Democrats vie for remaining delegates, face off against pro-war McCain | TahoeDailyTribune.com
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Democrats vie for remaining delegates, face off against pro-war McCain

Stephen Ohlemacher, Associated Press Writer

WASHINGTON ” Democrats Barack Obama and Hillary Rodham Clinton split delegates in four states tonight while Republican John McCain claimed his party’s nomination for president.

Clinton picked up at least 36 delegates in Ohio and Rhode Island, while Obama picked up at least 26 in Ohio and Vermont. More than 300 delegates were still to be awarded, including 193 in Texas.

Obama had a total of 1,429 delegates, including separately chosen party and elected officials known as superdelegates, according to the Associated Press count. He picked up three superdelegate endorsements Tuesday,

Clinton had 1,331 delegates. It will take 2,025 delegates to secure the Democratic nomination.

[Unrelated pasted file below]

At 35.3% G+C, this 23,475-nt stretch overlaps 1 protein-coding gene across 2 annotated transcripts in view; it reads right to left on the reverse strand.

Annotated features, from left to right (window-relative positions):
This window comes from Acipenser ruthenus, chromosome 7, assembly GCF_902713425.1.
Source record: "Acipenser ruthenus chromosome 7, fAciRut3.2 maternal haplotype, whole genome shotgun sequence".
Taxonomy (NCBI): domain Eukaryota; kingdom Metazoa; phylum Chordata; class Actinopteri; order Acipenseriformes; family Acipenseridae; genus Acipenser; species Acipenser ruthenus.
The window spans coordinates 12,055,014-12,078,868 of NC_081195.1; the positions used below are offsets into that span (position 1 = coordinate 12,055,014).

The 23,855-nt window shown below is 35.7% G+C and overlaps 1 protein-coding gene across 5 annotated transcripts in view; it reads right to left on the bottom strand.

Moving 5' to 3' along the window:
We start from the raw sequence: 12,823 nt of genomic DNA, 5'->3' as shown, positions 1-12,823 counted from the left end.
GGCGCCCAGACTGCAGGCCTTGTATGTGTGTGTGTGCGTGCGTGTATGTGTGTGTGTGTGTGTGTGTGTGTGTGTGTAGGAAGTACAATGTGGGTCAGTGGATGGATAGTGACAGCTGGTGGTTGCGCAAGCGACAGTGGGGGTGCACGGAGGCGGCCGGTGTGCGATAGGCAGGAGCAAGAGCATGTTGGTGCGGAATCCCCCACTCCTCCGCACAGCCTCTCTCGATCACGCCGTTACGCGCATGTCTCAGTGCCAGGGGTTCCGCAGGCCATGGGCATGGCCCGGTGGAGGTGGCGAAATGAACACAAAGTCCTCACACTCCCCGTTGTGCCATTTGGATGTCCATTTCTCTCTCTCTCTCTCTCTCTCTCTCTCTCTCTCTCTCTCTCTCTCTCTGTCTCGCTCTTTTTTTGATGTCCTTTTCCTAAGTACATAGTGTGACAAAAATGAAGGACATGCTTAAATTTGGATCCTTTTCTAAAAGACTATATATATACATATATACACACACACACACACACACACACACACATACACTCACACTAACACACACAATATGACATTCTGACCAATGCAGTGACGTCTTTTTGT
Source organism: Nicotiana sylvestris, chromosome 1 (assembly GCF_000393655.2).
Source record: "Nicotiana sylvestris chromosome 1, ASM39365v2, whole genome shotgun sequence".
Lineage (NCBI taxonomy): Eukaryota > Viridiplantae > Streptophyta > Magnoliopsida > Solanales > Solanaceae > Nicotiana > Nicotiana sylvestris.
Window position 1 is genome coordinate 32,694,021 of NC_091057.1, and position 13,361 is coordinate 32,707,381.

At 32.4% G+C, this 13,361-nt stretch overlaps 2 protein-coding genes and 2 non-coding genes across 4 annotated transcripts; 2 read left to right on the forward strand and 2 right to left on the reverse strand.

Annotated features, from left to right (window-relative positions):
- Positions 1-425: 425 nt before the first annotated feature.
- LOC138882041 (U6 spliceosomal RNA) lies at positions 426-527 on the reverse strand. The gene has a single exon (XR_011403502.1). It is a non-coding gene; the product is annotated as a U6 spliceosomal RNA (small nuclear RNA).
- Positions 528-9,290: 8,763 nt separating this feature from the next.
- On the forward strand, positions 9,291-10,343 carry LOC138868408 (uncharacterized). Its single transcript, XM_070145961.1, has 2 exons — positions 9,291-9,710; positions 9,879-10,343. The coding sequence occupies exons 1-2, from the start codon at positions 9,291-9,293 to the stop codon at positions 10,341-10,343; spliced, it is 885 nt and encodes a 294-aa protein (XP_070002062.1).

McCain surpassed the 1,191 delegates needed to secure the nomination by winning delegates in Texas, Ohio, Vermont and Rhode Island. He also picked up new endorsements from about 30 party officials who will automatically attend the convention and can support whomever they choose.

McCain had 1,199 delegates, according to the Associated Press count. Former Arkansas Governor Mike Huckabee had 257 delegates when he dropped out of the race Tuesday night.

The AP tracks the delegate races by calculating the number of national convention delegates won by candidates in each presidential primary or caucus, based on state and national party rules, and by interviewing unpledged delegates to obtain their preferences.

Most primaries and some caucuses are binding, meaning delegates won by the candidates are pledged to support that candidate at the national conventions this summer.

Political parties in some states, however, use multistep procedures to award national delegates. Typically, such states use local caucuses to elect delegates to state or congressional district conventions, where national delegates are selected. In these states, the AP uses the results from local caucuses to calculate the number of national delegates each candidate will win, if the candidate’s level of support at the caucus doesn’t change.


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